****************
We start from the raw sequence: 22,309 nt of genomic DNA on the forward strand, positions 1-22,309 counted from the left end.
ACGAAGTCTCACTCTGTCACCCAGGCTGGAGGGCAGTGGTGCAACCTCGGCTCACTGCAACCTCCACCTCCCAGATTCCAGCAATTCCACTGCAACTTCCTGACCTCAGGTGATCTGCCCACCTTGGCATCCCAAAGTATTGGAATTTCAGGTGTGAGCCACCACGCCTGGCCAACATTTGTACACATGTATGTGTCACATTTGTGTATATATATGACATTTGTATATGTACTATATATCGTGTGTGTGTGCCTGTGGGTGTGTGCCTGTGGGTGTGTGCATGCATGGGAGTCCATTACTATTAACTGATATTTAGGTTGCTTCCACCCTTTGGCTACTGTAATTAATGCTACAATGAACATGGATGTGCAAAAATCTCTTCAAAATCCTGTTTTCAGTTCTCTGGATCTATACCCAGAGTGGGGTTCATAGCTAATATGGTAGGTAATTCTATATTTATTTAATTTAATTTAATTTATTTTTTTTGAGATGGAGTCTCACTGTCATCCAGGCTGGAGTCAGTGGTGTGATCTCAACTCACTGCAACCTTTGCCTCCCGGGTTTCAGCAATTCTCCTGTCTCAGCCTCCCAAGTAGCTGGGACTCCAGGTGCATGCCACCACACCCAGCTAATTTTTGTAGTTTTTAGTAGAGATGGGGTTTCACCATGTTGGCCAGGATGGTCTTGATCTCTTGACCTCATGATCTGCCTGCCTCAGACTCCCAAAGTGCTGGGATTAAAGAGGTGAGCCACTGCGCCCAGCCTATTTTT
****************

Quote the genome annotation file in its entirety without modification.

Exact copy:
We start from the raw sequence: 22,309 nt of genomic DNA on the forward strand, positions 1-22,309 counted from the left end.
ACGAAGTCTCACTCTGTCACCCAGGCTGGAGGGCAGTGGTGCAACCTCGGCTCACTGCAACCTCCACCTCCCAGATTCCAGCAATTCCACTGCAACTTCCTGACCTCAGGTGATCTGCCCACCTTGGCATCCCAAAGTATTGGAATTTCAGGTGTGAGCCACCACGCCTGGCCAACATTTGTACACATGTATGTGTCACATTTGTGTATATATATGACATTTGTATATGTACTATATATCGTGTGTGTGTGCCTGTGGGTGTGTGCCTGTGGGTGTGTGCATGCATGGGAGTCCATTACTATTAACTGATATTTAGGTTGCTTCCACCCTTTGGCTACTGTAATTAATGCTACAATGAACATGGATGTGCAAAAATCTCTTCAAAATCCTGTTTTCAGTTCTCTGGATCTATACCCAGAGTGGGGTTCATAGCTAATATGGTAGGTAATTCTATATTTATTTAATTTAATTTAATTTATTTTTTTTGAGATGGAGTCTCACTGTCATCCAGGCTGGAGTCAGTGGTGTGATCTCAACTCACTGCAACCTTTGCCTCCCGGGTTTCAGCAATTCTCCTGTCTCAGCCTCCCAAGTAGCTGGGACTCCAGGTGCATGCCACCACACCCAGCTAATTTTTGTAGTTTTTAGTAGAGATGGGGTTTCACCATGTTGGCCAGGATGGTCTTGATCTCTTGACCTCATGATCTGCCTGCCTCAGACTCCCAAAGTGCTGGGATTAAAGAGGTGAGCCACTGCGCCCAGCCTATTTTT